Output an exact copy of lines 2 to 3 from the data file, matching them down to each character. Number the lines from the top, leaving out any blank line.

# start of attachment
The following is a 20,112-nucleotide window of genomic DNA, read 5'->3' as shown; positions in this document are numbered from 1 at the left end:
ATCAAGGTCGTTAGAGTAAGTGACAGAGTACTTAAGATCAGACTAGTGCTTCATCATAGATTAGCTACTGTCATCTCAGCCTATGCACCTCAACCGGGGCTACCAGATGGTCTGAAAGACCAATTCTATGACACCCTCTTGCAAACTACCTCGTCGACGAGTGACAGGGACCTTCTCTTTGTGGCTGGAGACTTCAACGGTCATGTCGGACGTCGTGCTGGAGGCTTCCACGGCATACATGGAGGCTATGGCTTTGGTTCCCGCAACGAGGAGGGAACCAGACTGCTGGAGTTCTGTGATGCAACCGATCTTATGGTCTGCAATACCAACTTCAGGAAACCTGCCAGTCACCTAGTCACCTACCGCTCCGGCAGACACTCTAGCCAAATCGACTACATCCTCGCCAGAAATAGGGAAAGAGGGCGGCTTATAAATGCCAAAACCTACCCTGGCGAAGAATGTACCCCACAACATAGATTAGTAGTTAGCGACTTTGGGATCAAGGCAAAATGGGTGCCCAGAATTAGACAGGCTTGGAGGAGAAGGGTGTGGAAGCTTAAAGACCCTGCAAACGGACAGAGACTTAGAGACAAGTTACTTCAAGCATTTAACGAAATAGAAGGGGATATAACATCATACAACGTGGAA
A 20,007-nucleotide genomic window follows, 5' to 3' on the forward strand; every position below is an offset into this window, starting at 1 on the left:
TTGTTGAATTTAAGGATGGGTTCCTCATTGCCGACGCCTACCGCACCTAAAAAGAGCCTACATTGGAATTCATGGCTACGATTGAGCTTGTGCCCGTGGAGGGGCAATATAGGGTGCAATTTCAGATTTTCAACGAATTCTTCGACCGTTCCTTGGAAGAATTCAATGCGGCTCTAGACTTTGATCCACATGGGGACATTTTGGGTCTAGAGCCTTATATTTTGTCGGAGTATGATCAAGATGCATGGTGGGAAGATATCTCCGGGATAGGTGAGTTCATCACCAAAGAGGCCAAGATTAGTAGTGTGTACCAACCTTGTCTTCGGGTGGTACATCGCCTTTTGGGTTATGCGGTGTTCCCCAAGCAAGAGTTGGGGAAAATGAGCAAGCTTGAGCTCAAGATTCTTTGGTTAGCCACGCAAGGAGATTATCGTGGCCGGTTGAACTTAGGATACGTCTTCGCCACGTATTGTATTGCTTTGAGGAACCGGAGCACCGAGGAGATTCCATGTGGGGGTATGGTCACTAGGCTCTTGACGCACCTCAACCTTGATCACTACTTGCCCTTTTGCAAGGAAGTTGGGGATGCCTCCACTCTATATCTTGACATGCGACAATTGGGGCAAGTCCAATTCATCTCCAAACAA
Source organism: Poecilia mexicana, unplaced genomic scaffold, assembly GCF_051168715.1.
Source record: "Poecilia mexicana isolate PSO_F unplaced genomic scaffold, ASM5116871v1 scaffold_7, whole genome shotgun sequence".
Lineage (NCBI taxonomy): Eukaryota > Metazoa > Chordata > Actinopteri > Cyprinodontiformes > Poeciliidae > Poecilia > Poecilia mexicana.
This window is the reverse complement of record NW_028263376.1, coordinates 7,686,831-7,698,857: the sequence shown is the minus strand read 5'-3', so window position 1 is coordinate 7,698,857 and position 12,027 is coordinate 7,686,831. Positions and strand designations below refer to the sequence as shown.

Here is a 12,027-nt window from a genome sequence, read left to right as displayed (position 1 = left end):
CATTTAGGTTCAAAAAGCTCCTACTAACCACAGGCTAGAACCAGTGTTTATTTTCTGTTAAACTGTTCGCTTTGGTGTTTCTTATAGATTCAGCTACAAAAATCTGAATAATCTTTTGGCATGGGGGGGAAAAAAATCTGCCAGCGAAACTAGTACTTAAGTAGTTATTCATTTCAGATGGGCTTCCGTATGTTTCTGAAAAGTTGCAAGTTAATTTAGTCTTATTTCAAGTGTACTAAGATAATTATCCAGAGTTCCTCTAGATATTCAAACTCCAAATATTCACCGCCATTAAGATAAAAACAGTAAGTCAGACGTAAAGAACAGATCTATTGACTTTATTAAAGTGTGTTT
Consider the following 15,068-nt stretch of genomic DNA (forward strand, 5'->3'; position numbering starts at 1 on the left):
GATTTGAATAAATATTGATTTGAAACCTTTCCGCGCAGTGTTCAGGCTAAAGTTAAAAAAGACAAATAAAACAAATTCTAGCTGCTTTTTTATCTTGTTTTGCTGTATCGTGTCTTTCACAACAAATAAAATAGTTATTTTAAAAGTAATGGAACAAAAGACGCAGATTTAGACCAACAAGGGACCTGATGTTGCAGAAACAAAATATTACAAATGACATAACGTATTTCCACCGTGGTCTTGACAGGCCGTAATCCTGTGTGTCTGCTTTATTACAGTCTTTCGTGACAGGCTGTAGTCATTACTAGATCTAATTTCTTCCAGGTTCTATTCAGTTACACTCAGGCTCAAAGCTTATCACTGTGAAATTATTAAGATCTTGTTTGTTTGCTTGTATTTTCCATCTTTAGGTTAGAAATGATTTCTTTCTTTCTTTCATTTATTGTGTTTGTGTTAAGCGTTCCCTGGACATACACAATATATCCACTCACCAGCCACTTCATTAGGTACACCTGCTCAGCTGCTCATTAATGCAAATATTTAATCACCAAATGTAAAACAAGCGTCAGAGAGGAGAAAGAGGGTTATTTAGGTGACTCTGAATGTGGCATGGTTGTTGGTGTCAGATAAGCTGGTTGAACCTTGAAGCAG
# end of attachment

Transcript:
ATCAAGGTCGTTAGAGTAAGTGACAGAGTACTTAAGATCAGACTAGTGCTTCATCATAGATTAGCTACTGTCATCTCAGCCTATGCACCTCAACCGGGGCTACCAGATGGTCTGAAAGACCAATTCTATGACACCCTCTTGCAAACTACCTCGTCGACGAGTGACAGGGACCTTCTCTTTGTGGCTGGAGACTTCAACGGTCATGTCGGACGTCGTGCTGGAGGCTTCCACGGCATACATGGAGGCTATGGCTTTGGTTCCCGCAACGAGGAGGGAACCAGACTGCTGGAGTTCTGTGATGCAACCGATCTTATGGTCTGCAATACCAACTTCAGGAAACCTGCCAGTCACCTAGTCACCTACCGCTCCGGCAGACACTCTAGCCAAATCGACTACATCCTCGCCAGAAATAGGGAAAGAGGGCGGCTTATAAATGCCAAAACCTACCCTGGCGAAGAATGTACCCCACAACATAGATTAGTAGTTAGCGACTTTGGGATCAAGGCAAAATGGGTGCCCAGAATTAGACAGGCTTGGAGGAGAAGGGTGTGGAAGCTTAAAGACCCTGCAAACGGACAGAGACTTAGAGACAAGTTACTTCAAGCATTTAACGAAATAGAAGGGGATATAACATCATACAACGTGGAA
A 20,007-nucleotide genomic window follows, 5' to 3' on the forward strand; every position below is an offset into this window, starting at 1 on the left: